Sedna: Goddess Of The Arctic Sea

Sedna: Goddess Of The Arctic Sea

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Sedna: Goddess Of The Arctic Sea

The myth of the Inuit goddess, Sedna, has been told for generations throughout the Arctic. According to this myth, Sedna was a beautiful, young Inuit bride, who drowned in the frigid Arctic Sea following a harsh betrayal by her new husband–who is not really a human being, but an evil, gigantic raven disguised as a man. This evil bird reveals the monster that he really is to Sedna after he has contrived to seclude her as a captive in his nest on a remote cliff. Sedna’s father attempts to rescue her from this evil avian creature, but the attempt fails, resulting in Sedna’s death. After her death, she undergoes a metamorphosis and becomes an immortal ocean goddess. This once beautiful mortal woman undergoes a sea-change to become the sinister goddess of the Inuit underworld, “Adlivun”, which she now rules as a darkly witchy immortal; a hideous, one-eyed giantess.

The Inuits are naturally familiar with darkness and bitterly cold temperatures. So, too, are remote objects dwelling in the outermost fringes of our Solar System.

The very remote dwarf planet Sedna was named for the Inuit goddess. This small, ice-world was discovered on November 13, 2003 by Drs. Michael Brown (Caltech), Chad Trujillo (Gemini Observatory), and David Rabinowitz (Yale University). The discovery was made on the Samuel Oschin Telescope at the Palomar Observatory located east of San Diego. In the discovery images, Sedna appears as only a pin-point of light. Astronomers now think that Sedna’s diameter is between 1,200 and 1,600 kilometers. It is also one of the reddest objects in the Solar System–almost as red as Mars. Dr. Trujillo and his colleagues suggest that Sedna’s dark red color is the result of a surface coating of hydrocarbon goo, or “tholin”, formed when simpler organic compounds undergo a metamorphosis resulting from long exposure to ultraviolet radiation. Its surface is homogeneous in color and spectrum. This is probably because Sedna is rarely hit by other bodies–unlike objects nearer the Sun. Such impacts would expose areas of bright, fresh ice. Sedna’s surface is thought to be composed of 24% tholins, 26% methanol, 33% methane, 10% nitrogen, and 7% amorphous carbon. When Sedna was first discovered, astronomers erroneously believed it to possess a weirdly long rotational period of 20 to 50 days. It was then speculated that Sedna’s long rotational period was caused by the gravitational influence of a large moon. However, a search for this moon by the venerable Hubble Space Telescope came up empty-handed, and later measurements suggested that Sedna actually has a much shorter rotation period of 10 hours. This is typical for an object of its size.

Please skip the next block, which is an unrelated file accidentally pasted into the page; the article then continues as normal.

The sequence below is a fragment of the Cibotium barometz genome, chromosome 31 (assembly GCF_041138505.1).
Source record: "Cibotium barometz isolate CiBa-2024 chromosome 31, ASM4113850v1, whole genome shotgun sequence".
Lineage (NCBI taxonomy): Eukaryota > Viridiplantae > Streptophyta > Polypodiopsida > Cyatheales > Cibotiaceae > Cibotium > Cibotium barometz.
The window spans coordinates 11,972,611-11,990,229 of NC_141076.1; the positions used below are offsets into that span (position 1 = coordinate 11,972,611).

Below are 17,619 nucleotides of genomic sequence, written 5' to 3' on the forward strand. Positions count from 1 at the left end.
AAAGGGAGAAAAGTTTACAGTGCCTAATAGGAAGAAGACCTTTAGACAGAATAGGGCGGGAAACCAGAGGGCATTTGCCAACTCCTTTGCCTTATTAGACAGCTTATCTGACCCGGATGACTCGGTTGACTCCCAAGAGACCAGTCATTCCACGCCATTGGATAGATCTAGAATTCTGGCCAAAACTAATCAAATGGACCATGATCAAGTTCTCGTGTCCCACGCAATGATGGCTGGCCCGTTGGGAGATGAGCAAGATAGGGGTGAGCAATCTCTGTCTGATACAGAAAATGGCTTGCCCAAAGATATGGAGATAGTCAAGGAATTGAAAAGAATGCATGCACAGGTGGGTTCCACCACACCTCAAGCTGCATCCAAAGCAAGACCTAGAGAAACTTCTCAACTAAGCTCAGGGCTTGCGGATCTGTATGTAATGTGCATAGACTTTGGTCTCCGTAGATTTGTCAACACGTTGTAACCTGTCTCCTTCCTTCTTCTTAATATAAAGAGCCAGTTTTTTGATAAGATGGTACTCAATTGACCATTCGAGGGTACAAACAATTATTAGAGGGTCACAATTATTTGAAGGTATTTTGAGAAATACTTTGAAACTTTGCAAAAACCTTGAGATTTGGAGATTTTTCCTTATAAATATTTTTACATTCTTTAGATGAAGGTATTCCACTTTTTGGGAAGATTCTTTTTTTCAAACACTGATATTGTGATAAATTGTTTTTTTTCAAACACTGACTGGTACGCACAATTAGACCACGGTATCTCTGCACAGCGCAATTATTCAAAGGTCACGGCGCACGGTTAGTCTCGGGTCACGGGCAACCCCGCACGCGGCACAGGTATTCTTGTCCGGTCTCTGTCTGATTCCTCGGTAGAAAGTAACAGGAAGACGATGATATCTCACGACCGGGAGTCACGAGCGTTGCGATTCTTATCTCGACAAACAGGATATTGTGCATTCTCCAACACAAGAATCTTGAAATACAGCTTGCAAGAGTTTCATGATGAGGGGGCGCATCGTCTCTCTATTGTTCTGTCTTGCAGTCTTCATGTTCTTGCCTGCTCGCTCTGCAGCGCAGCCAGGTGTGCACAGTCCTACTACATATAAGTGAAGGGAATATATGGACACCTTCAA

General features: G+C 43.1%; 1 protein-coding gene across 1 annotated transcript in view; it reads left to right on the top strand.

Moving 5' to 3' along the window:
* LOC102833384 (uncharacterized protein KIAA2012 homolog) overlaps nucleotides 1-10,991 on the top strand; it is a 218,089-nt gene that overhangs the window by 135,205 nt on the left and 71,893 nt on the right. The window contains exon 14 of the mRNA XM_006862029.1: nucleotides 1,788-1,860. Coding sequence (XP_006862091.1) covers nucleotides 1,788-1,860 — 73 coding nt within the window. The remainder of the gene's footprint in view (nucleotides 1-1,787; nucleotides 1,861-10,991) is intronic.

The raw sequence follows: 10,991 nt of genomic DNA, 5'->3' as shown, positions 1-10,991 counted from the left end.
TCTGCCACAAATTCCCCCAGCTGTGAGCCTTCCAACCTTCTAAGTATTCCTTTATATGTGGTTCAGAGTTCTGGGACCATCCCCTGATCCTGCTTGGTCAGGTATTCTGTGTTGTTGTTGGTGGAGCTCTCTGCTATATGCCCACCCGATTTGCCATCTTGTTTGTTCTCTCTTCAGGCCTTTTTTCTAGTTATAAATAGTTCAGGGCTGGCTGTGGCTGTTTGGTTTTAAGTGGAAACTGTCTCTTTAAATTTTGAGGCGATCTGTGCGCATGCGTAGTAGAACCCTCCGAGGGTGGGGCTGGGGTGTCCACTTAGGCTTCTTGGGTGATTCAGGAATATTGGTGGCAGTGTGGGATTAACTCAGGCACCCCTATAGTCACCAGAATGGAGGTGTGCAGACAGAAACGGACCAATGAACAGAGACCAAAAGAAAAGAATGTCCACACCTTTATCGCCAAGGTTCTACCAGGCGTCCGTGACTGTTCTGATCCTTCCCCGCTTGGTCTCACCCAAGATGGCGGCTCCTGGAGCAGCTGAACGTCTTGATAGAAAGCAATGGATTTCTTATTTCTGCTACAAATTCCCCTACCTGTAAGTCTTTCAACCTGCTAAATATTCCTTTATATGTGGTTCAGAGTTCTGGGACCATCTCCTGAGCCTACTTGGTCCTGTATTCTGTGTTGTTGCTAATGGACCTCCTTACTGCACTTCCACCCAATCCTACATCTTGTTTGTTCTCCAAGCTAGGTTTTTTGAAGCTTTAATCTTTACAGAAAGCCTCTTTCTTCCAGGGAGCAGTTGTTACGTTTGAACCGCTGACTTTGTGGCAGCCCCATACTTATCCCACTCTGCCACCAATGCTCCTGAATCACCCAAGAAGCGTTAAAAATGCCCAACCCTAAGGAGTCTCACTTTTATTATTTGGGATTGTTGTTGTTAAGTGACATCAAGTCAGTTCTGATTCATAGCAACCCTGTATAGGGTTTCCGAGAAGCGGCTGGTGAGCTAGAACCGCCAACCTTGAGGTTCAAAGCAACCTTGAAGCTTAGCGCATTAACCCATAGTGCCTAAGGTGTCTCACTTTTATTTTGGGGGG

The remote and frigid body was first observed at a distance more than 90 times greater than that from the Earth to the Sun–about three times further out than the very remote dwarf planet Pluto–once considered the ninth major planet from the Sun. Dr. Brown explained on his website that “Our newly discovered object is the coldest most distant place known in the Solar System, so we feel it is appropriate to name it in honor of Sedna, the Inuit goddess of the sea, who is thought to live at the bottom of the frigid Arctic Ocean.” Dr. Brown further asked the International Astronomical Union’s (IAU) Minor Planet Center to name any future similar small worlds discovered in Sedna’s remote, dark and frigid orbital vicinity after entities in Arctic mythologies. The IAU’s Committee on Small Planet Nomenclature formally accepted the name Sedna in September 2004.

When Sedna was first spotted by Drs. Brown, Trujillo, and Rabinowitz, it was seen to travel by about 4.6 arcseconds over 3.1 hours relative to stars. This suggested to the astronomers that its distance is about 100 Astronomical Units (one Astronomical Unit, or AU, is the mean distance of the Earth to the Sun–150 million kilometers or 93 million miles). Subsequent observations conducted using the SMARTS Telescope at Cerro Tololo Inter-American Observatory in Chile as well as with the Tenegra IV Telescope and the W.M. Keck Observatory in Hawaii showed that the tiny, remote world is skittering along in a distant, highly eccentric (out-of-round) orbit. Furthermore, the icy object was later spotted on older pre-discovery images that allowed for a more exact calculation of its elliptical orbit.

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